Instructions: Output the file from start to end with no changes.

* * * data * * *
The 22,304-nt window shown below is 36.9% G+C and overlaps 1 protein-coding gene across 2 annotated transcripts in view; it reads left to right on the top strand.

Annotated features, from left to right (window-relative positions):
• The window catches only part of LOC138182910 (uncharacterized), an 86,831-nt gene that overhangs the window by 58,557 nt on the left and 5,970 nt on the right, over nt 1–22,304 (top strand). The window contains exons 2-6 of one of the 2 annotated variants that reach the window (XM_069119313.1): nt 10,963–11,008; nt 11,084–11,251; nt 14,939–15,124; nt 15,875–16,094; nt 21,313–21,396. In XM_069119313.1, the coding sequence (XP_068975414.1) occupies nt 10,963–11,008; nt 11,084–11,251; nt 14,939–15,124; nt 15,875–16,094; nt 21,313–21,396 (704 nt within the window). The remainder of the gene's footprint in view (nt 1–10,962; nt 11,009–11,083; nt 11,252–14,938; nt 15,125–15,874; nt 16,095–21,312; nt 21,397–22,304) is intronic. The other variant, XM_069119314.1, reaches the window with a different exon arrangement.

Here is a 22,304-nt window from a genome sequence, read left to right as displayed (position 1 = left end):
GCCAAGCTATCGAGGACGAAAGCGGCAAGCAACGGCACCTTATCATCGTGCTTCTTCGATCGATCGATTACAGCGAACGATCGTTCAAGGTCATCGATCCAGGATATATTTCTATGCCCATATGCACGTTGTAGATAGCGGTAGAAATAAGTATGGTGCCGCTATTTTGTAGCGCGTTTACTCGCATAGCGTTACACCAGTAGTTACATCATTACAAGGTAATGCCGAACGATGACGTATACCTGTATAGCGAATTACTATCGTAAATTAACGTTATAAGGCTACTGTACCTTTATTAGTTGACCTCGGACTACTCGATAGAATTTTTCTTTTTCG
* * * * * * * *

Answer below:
The 22,304-nt window shown below is 36.9% G+C and overlaps 1 protein-coding gene across 2 annotated transcripts in view; it reads left to right on the top strand.

Annotated features, from left to right (window-relative positions):
• The window catches only part of LOC138182910 (uncharacterized), an 86,831-nt gene that overhangs the window by 58,557 nt on the left and 5,970 nt on the right, over nt 1–22,304 (top strand). The window contains exons 2-6 of one of the 2 annotated variants that reach the window (XM_069119313.1): nt 10,963–11,008; nt 11,084–11,251; nt 14,939–15,124; nt 15,875–16,094; nt 21,313–21,396. In XM_069119313.1, the coding sequence (XP_068975414.1) occupies nt 10,963–11,008; nt 11,084–11,251; nt 14,939–15,124; nt 15,875–16,094; nt 21,313–21,396 (704 nt within the window). The remainder of the gene's footprint in view (nt 1–10,962; nt 11,009–11,083; nt 11,252–14,938; nt 15,125–15,874; nt 16,095–21,312; nt 21,397–22,304) is intronic. The other variant, XM_069119314.1, reaches the window with a different exon arrangement.

Here is a 22,304-nt window from a genome sequence, read left to right as displayed (position 1 = left end):
GCCAAGCTATCGAGGACGAAAGCGGCAAGCAACGGCACCTTATCATCGTGCTTCTTCGATCGATCGATTACAGCGAACGATCGTTCAAGGTCATCGATCCAGGATATATTTCTATGCCCATATGCACGTTGTAGATAGCGGTAGAAATAAGTATGGTGCCGCTATTTTGTAGCGCGTTTACTCGCATAGCGTTACACCAGTAGTTACATCATTACAAGGTAATGCCGAACGATGACGTATACCTGTATAGCGAATTACTATCGTAAATTAACGTTATAAGGCTACTGTACCTTTATTAGTTGACCTCGGACTACTCGATAGAATTTTTCTTTTTCG